Austrian wine adventures; Part 1 – An introduction

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Some would say it’s complete madness, serving the Gernot and Heike Heinrich 2006 Salzberg next to the 2006 Chateau Mouton-Rotschild in a blind tasting. I say it’s a sign of confidence.

Four days of intense traveling in the regions of Wien, Carnuntum and Burgenland are over. Filled with impressions from the respective regions, great meetings and lots of wines, it’s time to sum it up;  what do I bring with me home? What have I learned?

First of all; thanks to AWMB, Blaufränkisch is now definitely put on the map. I’ve had some really fine examples before but now, having tasted more than 100 Blaufränkisch wines in Burgenland, I know this is a grape to follow. Passionate growers, old vines, curiosity and a will to reach for the top. Put a highly potential late-ripening grape to that, a variety with focused bouquet and flavors and high acidity.

Secondly; the DAC’s of Leithaberg and Eisenberg are worth following more closely, especially Leithaberg impressed.

Third; this I knew but it must be said again; Austria produces some of the best white wines in the world, be it Grüner Veltliner or Riesling. Purity at its finest. But don’t forget about delicious Gemischter Satz, Weissburgunder or fabulous Chardonnay.

Fourth; if you’re into sweet stuff, then Austria and the Neusiedler see probably has the best possible prerequisites in the world.

Fifth; Zweigelt is a chameleon. It comes in various suits and you need to know what style you prefer. Still a lot of searching for identity amongst growers in Carnuntum.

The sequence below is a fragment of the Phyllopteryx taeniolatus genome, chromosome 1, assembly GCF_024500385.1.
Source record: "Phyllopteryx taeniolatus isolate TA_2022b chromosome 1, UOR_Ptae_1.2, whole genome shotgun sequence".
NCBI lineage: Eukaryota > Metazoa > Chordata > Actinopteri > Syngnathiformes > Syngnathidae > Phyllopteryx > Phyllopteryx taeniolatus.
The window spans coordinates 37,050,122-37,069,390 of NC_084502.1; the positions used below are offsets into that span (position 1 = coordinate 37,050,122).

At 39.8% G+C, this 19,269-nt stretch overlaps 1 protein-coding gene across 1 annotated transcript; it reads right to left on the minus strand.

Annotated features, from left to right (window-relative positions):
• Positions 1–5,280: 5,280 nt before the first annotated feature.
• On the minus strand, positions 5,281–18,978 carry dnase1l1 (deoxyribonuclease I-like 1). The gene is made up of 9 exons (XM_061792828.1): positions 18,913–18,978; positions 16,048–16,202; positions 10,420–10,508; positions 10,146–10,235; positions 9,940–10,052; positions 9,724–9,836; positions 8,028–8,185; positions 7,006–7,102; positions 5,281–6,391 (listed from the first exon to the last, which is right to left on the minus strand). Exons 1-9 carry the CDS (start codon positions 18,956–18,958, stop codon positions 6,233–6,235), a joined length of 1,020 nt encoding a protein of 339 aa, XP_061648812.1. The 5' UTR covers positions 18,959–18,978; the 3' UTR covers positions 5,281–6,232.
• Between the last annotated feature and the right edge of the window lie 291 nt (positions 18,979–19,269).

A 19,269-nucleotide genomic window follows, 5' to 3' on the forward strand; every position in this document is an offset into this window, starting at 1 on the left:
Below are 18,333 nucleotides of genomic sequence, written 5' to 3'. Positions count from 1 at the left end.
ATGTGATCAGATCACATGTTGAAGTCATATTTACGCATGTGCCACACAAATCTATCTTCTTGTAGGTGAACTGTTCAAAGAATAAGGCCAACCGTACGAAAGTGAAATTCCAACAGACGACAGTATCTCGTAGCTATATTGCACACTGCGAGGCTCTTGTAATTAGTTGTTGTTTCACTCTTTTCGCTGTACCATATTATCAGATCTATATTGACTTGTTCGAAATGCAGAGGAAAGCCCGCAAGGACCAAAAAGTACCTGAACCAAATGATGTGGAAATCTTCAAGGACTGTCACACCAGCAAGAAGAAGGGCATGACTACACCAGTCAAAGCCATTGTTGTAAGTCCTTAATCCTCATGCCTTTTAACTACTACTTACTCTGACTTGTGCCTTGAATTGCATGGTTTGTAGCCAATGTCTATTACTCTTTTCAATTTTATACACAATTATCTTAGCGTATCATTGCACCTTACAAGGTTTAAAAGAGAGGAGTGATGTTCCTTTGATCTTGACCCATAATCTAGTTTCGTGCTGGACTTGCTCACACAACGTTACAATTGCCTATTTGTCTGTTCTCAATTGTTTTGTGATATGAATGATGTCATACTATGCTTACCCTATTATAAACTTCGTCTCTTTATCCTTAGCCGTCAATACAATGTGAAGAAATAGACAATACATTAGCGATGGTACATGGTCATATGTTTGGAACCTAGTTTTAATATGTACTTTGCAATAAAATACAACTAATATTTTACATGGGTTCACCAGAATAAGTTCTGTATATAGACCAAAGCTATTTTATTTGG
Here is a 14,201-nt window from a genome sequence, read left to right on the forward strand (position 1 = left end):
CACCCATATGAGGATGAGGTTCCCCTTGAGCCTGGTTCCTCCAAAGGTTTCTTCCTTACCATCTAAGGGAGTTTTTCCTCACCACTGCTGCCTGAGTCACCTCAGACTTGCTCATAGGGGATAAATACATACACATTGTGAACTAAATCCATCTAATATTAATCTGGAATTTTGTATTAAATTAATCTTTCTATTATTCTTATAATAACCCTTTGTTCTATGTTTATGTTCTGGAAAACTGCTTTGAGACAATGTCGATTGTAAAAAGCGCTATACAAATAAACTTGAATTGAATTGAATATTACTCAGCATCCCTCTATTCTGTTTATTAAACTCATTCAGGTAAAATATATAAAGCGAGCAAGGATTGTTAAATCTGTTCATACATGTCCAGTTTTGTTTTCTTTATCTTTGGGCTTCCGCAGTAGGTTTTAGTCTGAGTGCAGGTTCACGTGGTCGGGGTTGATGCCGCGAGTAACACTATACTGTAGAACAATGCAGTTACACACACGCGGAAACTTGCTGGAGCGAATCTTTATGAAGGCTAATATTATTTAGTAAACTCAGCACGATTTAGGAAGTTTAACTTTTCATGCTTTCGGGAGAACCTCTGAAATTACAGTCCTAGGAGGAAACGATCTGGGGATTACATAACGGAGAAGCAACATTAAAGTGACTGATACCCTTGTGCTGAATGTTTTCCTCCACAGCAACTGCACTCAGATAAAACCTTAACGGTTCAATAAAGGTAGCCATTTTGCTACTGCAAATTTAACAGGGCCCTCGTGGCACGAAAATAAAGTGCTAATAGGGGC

Sixth; I. Need. To. Have. Some. More. Gemischter Satz!

Seventh; Sorry to say it but the fish in Neusiedler See should stay in the lake…

Eighth; I’d probably end up looking like one, but Wienerschnitzel is super killer awesome!

Ninth; Marillenbrand rocks!

Tenth; last but not least, the people of Austria. Generous and friendly!

For the coming weeks, the focus here on Wine Virtuosity will be on the three mentioned regions. Think I’m in love…..again.

PS. In a blind tasting at Schloss Esterházy last week, the AWMB served the Salzberg next to the Mouton-Rotschild.

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  • http://vinare.blogspot.com/ Finare Vinare

    Exciting to see what you come up with, Niklas. Did the AWMB decide which producers to visit, or were you free to choose for yourself?

  • http://winevirtuosity.com Niklas Jorgensen

    Schedule was set from early morning until evening and was perfectly organized. Since it is a returning event they let different producers greet every time. However, for example at the big Carnuntum tasting, the tasting of several producers wines, took place at Netzl.

  • http://www.vinoroma.com hande

    i am so glad my “affair” (am married to italian wines) is getting love! will be following your reports. but to #6: lake fish are difficult, you should have it at dankbarkeit!

    • http://winevirtuosity.com Niklas Jorgensen

      Glad to have you here Hande!

      On the fish theme; too swampy/soggy for my taste. Guess it’s all about being used to it.

      Dankbarkeit; in Podersdorf?

      • http://www.vinoroma.com Hande

        (of course I meant 7) Yes, Dankbarkeit in Podersdorf! I have the same problem with lake fish, I hate the swampy/muddy taste, but Dankbarkeit is the only place I will eat them – they know how to handle the fish to get rid of that (they need to go into a tank after the lake/before the kitchen!)

  • http://www.andreaslarsson.org Andreas Larsson

    I think you forgot – 11th – the company of schwedenbomben…

    • http://winevirtuosity.com Niklas Jorgensen

      Yup. And continuing on the unofficial list I also forgot to mention Blaufränkischbuffel, Bananen chokoladen, Pizza boy and Funny bunny….

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